Justice Bean "rather ridiculous"
2. Politicians have publically criticised protection of rights decisions by judges
e.g.…read more

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They are independent ­ particularly important when the inquiry is investigating actions of
government
They have expertise and extensive legal experience
Governments choose to hold public inquiries if...
They want to prove no wrong-doing has taken place (may be reluctant if wrong-doing has
occurred: Widgery Report 1972 Saville Report 1998)
They want to resolve a matter in a neutral manner, without political bias
They are pressure into it by the public or the Opposition
Public inquiries have an important political impact:
1.…read more

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Whether newspapers had been using Critical of media ­ Independent body to
unethical methods of getting stories supportive of the regulate press ­ law to force
Leveson (phone hacking etc) government government to protect
Inquiry (Were politicians too close to media? In Cameron is not too freedom of the press
particular Rupert Murdoch?) close to the media New arbitration system
Press acted in an Whistle-blowing hotline
unethical manner
Civil liberties:
Civil liberties = the rights and freedoms which citizens enjoy in relation to law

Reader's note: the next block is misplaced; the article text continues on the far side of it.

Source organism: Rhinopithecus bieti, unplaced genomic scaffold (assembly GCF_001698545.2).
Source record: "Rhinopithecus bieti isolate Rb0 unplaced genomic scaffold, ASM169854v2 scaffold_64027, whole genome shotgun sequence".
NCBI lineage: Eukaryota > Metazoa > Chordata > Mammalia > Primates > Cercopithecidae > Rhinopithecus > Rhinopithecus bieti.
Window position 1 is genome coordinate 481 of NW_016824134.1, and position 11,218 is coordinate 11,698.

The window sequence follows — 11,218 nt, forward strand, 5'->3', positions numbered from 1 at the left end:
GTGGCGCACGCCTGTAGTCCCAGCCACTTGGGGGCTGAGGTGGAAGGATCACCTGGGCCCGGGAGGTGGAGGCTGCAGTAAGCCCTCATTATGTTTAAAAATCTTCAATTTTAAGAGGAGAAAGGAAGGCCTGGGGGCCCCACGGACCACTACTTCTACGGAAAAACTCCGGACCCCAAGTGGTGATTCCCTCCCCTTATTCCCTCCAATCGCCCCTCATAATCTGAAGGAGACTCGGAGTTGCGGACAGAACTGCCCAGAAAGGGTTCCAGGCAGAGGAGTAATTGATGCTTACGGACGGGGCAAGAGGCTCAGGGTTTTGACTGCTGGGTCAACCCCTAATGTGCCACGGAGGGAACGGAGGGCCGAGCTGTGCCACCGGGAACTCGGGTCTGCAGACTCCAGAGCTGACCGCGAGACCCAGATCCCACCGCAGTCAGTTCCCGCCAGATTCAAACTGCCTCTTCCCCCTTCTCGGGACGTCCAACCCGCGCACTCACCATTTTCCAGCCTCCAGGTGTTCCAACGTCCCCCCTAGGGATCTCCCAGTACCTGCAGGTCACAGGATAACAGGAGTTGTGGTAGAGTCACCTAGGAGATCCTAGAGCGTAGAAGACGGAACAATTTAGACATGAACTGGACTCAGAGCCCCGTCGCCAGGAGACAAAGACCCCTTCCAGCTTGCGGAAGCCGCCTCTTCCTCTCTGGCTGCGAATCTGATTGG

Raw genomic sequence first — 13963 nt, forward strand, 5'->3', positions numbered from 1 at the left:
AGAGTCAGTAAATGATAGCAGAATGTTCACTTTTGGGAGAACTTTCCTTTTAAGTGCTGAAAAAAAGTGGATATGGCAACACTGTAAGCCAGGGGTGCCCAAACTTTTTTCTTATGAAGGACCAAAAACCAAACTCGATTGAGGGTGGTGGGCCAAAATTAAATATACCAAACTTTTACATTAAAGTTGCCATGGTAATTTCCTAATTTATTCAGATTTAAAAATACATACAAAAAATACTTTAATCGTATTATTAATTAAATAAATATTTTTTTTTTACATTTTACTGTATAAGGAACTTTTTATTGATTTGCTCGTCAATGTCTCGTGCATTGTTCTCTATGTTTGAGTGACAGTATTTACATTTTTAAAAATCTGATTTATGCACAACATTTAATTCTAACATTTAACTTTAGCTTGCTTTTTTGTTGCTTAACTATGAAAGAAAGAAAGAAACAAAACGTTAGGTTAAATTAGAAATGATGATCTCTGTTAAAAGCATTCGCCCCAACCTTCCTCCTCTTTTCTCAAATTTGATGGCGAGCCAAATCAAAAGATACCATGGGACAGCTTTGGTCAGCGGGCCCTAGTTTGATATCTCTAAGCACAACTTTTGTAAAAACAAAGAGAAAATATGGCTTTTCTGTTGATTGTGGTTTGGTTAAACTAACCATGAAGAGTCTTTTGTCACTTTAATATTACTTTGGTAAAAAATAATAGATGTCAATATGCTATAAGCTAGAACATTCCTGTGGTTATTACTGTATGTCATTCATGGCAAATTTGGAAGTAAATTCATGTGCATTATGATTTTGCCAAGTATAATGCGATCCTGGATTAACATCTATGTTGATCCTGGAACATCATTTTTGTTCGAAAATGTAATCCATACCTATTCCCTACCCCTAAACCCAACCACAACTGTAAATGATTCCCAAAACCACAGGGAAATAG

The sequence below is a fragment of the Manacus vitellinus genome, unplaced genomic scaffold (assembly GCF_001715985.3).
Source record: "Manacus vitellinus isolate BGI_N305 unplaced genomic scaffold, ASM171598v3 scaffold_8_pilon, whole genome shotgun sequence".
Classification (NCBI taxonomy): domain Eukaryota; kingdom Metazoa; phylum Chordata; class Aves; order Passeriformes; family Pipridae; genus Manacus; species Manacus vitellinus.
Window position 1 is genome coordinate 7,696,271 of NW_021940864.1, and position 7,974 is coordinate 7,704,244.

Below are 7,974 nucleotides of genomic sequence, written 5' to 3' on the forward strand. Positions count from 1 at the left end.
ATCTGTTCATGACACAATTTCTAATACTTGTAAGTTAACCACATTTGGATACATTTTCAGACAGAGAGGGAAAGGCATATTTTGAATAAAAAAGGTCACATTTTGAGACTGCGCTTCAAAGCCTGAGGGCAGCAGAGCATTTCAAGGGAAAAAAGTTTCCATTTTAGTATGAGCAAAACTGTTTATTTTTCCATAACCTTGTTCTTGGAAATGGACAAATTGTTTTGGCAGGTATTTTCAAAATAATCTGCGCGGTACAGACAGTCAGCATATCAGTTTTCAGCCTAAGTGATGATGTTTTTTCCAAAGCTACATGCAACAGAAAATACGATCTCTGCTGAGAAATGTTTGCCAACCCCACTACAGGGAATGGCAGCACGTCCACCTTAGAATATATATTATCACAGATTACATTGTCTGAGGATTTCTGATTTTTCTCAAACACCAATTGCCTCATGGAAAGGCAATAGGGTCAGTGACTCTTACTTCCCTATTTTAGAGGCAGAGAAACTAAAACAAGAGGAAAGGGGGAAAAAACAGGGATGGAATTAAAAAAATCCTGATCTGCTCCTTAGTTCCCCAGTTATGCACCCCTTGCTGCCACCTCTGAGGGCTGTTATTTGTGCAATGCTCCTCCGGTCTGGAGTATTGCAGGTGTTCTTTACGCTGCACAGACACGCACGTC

Traditionally,…read more

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Blair's Labour Party Manifesto 1997 promised to safeguard civil liberties:
1. Freedom of Information Act 2000 (2005)
Citizens have the right to see public documents
HOWEVER documents which `are a matter of national security' or `would damage the
public interest' were not included
E.g. ­ the expenses scandal 2009: Peter Viggers (Gosport MP) claimed £1,600 for a
replica duck house
2.…read more

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The courts have no power to force Parliament to conform(however it is difficult for
Parliament to resist the pressure of an adverse court decision)
Controversial decisions made under the Human Rights Act:
Case Why was this decision seen as controversial?
Campbell v. MGN Ltd (2002) Unelected judges making decision which
Naomi Campbell was photographed leaving a drug rehabilitation unit. restricts freedom of the press
The Mirror published the pictures.…read more